Those who are already audiobook buyers were found to spend 15% of all their weekly listening time listening to audiobooks. Meanwhilem about a third of readers' book-related time is dedicated to audiobooks, mainly at the expense of print books.
Thinking about where and when these listeners are favouring audiobooks, most obviously they are favoured above print when commuting or travelling (46% said they favoured audio compared to 26% preferring print in this circumstance and 28% happy with either format). For reading a favourite author, the physical version is the clear preference (44% in favour of the book versus 22% for the audio version, and 34% happy with either format). Otherwise it is more evenly split.
Those who ultimately preferred audiobooks highly valued that it makes a book "easier to take in" than with traditional reading. Among the top barriers to audiobooks for those who favour reading physical books however was the same thing: that it can be harder to take in or they are too easily distracted when listening to an audiobook.
The narrator can be a key driver to audiobook consumption but it can also be a key barrier. It was found that a narrator’s voice could be offputting for both those who prefer audiobooks and those who prefer reading books. Asked what it is about a narrator’s voice they do and don’t like, UK audiobooks consumers were found to strongly favour UK narrators and tend to like one narrator without a strong accent. They also prefer the author to read autobiographies but are less concerned by a narrator’s gender. This said, author, subject and description are even more influential in driving audiobook purchases, it was found.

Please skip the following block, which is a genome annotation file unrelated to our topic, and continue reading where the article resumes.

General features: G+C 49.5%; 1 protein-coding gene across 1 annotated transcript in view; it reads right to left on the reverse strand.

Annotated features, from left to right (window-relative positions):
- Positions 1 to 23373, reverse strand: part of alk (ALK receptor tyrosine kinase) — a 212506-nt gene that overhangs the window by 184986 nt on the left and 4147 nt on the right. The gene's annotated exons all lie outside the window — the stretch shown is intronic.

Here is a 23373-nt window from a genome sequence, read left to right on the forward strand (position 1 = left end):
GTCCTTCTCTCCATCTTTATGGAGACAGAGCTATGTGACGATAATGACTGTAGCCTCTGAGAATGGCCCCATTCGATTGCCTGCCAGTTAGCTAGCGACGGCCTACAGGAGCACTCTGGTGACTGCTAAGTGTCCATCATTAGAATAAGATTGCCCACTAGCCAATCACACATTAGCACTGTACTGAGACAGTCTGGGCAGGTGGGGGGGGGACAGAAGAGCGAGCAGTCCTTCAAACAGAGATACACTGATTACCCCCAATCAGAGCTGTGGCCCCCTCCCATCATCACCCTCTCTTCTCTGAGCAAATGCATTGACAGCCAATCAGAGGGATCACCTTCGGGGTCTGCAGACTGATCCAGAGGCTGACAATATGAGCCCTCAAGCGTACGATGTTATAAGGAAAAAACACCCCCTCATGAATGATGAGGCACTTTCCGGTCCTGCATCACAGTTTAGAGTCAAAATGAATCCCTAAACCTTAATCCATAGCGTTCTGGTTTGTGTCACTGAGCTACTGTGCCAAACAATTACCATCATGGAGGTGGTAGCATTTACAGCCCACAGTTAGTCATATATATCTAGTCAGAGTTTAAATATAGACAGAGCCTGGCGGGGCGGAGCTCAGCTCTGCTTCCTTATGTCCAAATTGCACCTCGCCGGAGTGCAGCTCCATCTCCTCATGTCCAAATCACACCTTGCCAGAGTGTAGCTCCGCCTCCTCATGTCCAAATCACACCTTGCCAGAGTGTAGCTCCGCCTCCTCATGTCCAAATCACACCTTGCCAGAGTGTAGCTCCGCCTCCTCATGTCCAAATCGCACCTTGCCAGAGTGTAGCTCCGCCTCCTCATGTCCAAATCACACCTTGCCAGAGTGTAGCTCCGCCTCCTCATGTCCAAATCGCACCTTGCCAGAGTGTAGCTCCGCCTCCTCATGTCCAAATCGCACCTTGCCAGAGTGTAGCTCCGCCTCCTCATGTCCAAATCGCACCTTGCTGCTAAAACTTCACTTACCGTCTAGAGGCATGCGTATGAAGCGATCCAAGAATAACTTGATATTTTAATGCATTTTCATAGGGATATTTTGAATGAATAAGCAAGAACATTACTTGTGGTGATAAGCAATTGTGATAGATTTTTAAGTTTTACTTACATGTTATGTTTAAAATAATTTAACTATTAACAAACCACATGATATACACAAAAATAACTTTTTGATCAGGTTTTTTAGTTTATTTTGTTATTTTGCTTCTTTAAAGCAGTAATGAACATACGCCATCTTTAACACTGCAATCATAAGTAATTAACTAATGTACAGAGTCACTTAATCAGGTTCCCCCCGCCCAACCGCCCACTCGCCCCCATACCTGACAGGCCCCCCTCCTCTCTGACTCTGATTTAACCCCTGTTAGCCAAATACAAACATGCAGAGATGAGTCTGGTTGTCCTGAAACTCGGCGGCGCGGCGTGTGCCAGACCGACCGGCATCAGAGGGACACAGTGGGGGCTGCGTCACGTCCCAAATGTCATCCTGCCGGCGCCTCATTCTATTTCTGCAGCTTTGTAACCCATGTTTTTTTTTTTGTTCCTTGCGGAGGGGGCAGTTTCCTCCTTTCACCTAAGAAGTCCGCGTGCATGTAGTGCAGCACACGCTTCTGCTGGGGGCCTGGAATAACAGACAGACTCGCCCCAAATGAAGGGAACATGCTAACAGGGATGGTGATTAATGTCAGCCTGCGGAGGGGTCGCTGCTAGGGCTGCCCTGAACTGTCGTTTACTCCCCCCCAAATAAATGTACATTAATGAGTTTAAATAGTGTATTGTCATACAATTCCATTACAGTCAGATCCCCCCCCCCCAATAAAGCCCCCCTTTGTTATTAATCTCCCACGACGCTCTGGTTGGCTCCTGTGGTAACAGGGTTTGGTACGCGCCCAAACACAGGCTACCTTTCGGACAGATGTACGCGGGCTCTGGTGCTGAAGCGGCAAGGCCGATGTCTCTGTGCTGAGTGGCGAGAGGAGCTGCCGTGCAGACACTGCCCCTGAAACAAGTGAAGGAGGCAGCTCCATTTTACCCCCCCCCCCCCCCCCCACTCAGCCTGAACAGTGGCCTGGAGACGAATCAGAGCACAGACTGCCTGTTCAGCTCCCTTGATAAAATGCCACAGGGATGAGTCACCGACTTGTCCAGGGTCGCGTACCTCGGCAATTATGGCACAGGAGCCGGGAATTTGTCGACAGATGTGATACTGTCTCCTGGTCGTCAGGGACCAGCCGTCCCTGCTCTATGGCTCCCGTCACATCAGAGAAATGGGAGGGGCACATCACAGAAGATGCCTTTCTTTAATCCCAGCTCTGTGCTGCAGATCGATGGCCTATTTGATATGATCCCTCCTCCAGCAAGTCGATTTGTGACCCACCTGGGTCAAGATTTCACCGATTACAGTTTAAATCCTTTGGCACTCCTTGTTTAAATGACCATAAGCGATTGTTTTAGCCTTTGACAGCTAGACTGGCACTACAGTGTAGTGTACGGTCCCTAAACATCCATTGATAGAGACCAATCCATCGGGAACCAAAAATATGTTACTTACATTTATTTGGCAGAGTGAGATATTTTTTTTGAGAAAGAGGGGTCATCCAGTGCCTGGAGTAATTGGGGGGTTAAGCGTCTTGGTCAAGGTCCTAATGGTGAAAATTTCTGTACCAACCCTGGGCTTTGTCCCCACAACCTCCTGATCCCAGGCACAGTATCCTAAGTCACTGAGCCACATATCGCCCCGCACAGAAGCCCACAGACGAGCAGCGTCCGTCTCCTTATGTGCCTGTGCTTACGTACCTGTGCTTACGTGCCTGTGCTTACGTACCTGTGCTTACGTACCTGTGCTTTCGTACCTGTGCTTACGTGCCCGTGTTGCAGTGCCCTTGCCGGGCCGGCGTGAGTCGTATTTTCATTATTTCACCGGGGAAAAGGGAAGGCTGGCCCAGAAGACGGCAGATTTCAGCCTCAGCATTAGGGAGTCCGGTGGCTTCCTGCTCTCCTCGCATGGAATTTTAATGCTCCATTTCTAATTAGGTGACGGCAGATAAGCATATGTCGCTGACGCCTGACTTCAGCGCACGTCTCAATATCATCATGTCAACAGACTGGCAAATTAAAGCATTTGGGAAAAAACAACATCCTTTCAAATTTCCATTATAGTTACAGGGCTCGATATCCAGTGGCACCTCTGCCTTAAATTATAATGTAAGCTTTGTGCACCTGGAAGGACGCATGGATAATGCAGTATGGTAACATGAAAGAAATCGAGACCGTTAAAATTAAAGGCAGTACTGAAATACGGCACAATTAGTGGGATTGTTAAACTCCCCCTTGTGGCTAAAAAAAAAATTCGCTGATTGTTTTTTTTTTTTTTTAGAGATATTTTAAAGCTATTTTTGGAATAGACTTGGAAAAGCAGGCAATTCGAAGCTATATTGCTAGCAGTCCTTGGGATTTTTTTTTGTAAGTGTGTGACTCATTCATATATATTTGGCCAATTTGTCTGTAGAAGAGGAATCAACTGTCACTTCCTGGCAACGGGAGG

Michelle Cobb, executive director for the Audio Publishers Association in the US, spoke about two surveys its organisation did before the pandemic hit, sharing its consumer data from Edison Research for 2020 showing the mean number of audiobooks listened to in the US went up to just over eight books per year from just under seven books in 2019; 51% of audiobook listeners are making “new” time to listen to audiobooks and consuming more books; and 21% of listeners consume 10 or more audiobooks per year. It also reported that home was where people listened to audiobooks the most.
Looking at how audiobooks are faring as a result of the pandemic, Cobb remarked the transition was "seamless" as an already digital industry. Only 2% of book sales in 2019 were CD units, so even though shipping may have slowed down it was not impacted to the extent it could have been. Production likewise is digital, with many narrators recording in home studios, she said, so when they were told they had to stay at home, not a lot changed for them. Publishers were also said to have reacted "really well", keeping production lines running. There was an initial dip in sales in March, as people weren’t commuting, but people adapted: “instead of listening from 7 a.m.–9 a.m., you might listen over your lunch or late at night or while cooking dinner; people were still doing a lot of listening, just at a different time,” said Cobb.